In this connection, I told this audience in exercise of my right of reply that the US Representative admired the FFM experts. Why then did the Technical Secretariat not rely on the FFM when it compiled its final report, which said that barrels containing chlorine were delivered by an airstrike, but on three unidentified and allegedly independent experts, who had made this conclusion? I asked if this was because some of the FFM experts, who the US Representative said we must trust, turned out to be honest people who had visited the site of the alleged Douma attack and reached conclusions that were widely different from the expectations of the states that probably wanted to see conclusions that put the blame for the Douma attack on the Syrian authorities. Why was this done? The explanation is that these states wanted an excuse for an armed action against sovereign Syria, that is, the missile strike the United States, Britain and France delivered in the small hours of April 14, 2018.

I have also suggested that the participants in the CST wrap their mind around the following question. The Technical Secretariat, as you understand, has referred to the opinion of three allegedly independent experts from somewhere or other, rather than the FFM experts. The Russian Federation has applied to the Technical Secretariat on two occasions, asking it to publish the ballistic test data that enabled those supposedly independent experts to come to the said conclusions on an air attack involving the use of chlorine-filled cylinders.

On the first occasion, they turned us down because, allegedly, they could not endanger the lives of those independent experts. We said then: Perish the thought! These experts’ identities are of no interest to us. What we want is to look at the calculations themselves and check them from a scientific point of view. We sent another request and waited for a very long time. At long last, we received a half-hearted reply to the effect that they were unable to disclose the experts’ identities. It reminds me of a Russian proverb: “That’s mixing apples and oranges.” We requested the ballistic test data and hear in reply: “We can’t disclose the experts’ identities.” It’s a vicious circle!

In short, this is how the situation shapes up. In my remarks today I said that two assumptions could be made in connection with the Technical Secretariat’s systematic refusal to grant our requests. First, the ballistic, chemical or any other tests are so poor that it would be clear to any expert with at least some training that the whole thing is trumped up. The second assumption is even worse: It is highly likely that there were no international independent experts at all, that they are a figment of imagination, fictitious personages, who have been brought into it just to add importance to the Special Mission’s verdict about the air attack, in which chlorine-using Syrian troops were allegedly implicated.

Indicatively, this time, none of our usual opponents has dared to raise objections or offer any arguments. You know, unlike our US colleagues, who waste their breath on war cries and are hugging chemical weapons – well, they are very nearly kissing them – we provide concrete facts and they seem to have no replies to concrete facts.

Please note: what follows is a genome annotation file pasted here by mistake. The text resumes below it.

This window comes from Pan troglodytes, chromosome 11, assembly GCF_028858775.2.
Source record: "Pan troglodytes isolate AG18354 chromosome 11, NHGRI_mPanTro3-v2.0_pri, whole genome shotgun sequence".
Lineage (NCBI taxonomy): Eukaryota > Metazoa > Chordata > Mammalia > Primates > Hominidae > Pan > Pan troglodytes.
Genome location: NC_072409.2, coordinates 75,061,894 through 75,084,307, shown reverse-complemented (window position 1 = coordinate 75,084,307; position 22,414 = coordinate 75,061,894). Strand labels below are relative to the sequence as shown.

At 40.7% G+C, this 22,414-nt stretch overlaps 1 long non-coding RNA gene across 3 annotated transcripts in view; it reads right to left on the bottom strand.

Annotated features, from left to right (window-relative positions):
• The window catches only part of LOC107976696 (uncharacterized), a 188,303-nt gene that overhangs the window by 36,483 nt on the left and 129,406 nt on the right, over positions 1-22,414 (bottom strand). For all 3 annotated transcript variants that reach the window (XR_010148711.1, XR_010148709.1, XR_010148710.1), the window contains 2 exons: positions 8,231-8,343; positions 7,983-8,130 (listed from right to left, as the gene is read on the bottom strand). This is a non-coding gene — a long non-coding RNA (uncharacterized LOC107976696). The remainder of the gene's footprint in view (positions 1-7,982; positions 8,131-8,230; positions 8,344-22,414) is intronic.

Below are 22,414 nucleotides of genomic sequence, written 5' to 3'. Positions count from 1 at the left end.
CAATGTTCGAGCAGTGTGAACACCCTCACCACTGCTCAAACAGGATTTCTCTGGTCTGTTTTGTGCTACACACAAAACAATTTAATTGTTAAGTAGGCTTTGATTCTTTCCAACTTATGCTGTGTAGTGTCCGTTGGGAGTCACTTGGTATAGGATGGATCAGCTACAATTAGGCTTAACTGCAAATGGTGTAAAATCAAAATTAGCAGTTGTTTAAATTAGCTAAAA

What’s the thing to do considering what is happening? After all, the scandal is going into top gear. Unlike the US ambassador, who, as you may recall, has compared the Technical Secretariat to a small island amid a stormy sea, I proposed that the situation should not to overdramatised and that we act in a different way.

We should not whip up the passions or speculate about the storms or the eye of a hurricane, where the poor Technical Secretariat allegedly finds itself. We had better take a different look at the situation. Let us regard the Technical Secretariat and the OPCW in general as our common home. It is for this that the Director-General of the Technical Secretariat is calling us. A common home, where all of us, the States Parties, can come with our grievances and try to have them sorted out.  

The question is – is there a problem with the functioning of our Organisation now? Yes, of course, there is. On the one hand, there are three supposedly independent experts, but they are being hidden, along with their appraisal. On the other hand, dozens of experts, recognised and respected people, with remarkable international reputations, led by Professor Robinson, have been pointing out the obvious inconsistency between the OPCW Fact Finding Mission (FFM) conclusions and the real situation.

I have reminded you that we once proposed holding a briefing for all the FFM experts who previously worked, or are still working with the Technical Secretariat and who travelled to the Douma to investigate the situation. Among other things, we also made this proposal because our military found the Syrians, who were involuntary participants in the provocation, appeared in the White Helmets’ video. In April 2018, we brought those witnesses to The Hague, and they spoke at the OPCW headquarters, telling us what really happened.

But what about this special mission and its final report of March 1? Did they even mention the briefing at the OPCW with those involuntary witnesses? Did they take it into consideration? No and no. They simply dismissed it as a fact that did not fit into the picture that needed to be created.

I remember when we proposed holding that briefing, the American ambassador stood up again and said he would never allow a reenactment of the Stalinist processes of the 1930s with intimidation and cross-interrogation here in The Hague.

Well, listen, if the Americans were so afraid of having a Russian representative at those hearings, at that briefing, then, for God’s sake, we could think about another format. For example, let the Director-General, as some here propose, meet with a group of FFM experts, former and present, only in the presence of international independent observers from various countries, possibly with the exception of the five states that are permanent members of the UN Security Council.

In a word, there are many options, if there is goodwill. But inaction is extremely dangerous. We are simply driving the disease in this way, and undermining trust in anything the Technical Secretariat will produce in the future – FFM reports or reports by the Identification and Investigation Team (attribution team) – from the very beginning.

So what we need to do is act. We expect that the situation will be considered one way or another. It is important to do this, if only because the cost of the FFM error is extremely high. International security depends on it.

And finally, Russia and other countries that share this stance are making a statement at this conference on the need to step up the fight against chemical terrorism. The problem is that ISIS militants have gained experience in handling chemicals; they have such chemicals and can carry out chemical attacks, including in the countries where they return.